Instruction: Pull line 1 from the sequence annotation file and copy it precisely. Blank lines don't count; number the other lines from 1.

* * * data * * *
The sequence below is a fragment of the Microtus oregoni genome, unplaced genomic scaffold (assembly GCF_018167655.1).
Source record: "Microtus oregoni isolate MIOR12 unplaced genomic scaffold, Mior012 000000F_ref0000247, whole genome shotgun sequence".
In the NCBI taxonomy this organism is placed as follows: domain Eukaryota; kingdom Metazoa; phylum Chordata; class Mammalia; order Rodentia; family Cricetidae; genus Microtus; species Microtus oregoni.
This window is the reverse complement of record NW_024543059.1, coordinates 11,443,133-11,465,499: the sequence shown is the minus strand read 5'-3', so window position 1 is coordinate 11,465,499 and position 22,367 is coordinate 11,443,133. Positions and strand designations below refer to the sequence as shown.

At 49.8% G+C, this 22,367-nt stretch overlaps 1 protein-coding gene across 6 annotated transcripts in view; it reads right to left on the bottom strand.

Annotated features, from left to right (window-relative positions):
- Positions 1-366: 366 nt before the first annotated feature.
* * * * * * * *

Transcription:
The sequence below is a fragment of the Microtus oregoni genome, unplaced genomic scaffold (assembly GCF_018167655.1).